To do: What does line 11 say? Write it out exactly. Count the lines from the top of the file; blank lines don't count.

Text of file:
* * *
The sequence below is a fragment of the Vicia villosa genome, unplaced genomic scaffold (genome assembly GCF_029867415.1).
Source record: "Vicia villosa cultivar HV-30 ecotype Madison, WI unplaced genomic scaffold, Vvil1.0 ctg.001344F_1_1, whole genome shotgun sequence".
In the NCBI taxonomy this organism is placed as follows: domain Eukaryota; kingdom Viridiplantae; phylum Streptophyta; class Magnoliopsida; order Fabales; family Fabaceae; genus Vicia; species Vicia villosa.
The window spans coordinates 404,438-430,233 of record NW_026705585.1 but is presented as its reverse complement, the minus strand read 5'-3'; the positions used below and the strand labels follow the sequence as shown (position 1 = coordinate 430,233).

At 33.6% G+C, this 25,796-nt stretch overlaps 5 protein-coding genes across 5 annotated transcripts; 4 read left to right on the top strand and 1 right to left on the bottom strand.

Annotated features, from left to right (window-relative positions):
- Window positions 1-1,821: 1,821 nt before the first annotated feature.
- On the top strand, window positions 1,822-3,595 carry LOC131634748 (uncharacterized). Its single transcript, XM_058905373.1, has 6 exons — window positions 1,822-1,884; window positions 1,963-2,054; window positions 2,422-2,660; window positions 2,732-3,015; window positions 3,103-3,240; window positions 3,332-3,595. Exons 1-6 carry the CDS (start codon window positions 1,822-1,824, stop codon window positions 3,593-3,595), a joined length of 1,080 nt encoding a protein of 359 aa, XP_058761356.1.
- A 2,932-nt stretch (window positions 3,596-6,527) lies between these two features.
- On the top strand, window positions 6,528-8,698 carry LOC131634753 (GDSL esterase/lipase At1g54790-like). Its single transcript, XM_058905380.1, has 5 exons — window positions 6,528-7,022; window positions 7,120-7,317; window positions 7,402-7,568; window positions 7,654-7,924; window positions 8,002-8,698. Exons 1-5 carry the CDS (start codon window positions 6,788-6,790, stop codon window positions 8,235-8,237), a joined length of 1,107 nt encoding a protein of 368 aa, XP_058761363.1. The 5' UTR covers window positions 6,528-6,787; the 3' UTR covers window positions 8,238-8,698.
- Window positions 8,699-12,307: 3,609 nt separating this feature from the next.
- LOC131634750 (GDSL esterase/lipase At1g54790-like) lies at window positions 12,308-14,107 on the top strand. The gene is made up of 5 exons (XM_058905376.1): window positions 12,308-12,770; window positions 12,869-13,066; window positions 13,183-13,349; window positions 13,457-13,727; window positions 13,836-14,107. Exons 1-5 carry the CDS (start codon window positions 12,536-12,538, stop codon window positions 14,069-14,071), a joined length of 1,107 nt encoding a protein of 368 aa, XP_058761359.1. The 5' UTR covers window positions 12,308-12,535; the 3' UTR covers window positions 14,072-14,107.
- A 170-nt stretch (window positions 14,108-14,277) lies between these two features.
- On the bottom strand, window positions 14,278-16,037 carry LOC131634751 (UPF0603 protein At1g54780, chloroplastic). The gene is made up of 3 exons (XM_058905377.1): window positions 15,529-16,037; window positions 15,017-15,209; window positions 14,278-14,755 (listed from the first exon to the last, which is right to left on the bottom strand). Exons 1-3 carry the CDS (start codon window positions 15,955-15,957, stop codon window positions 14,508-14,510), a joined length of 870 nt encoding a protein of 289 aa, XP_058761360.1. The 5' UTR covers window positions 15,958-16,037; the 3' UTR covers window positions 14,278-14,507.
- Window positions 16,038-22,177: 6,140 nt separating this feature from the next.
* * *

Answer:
- Window positions 8,699-12,307: 3,609 nt separating this feature from the next.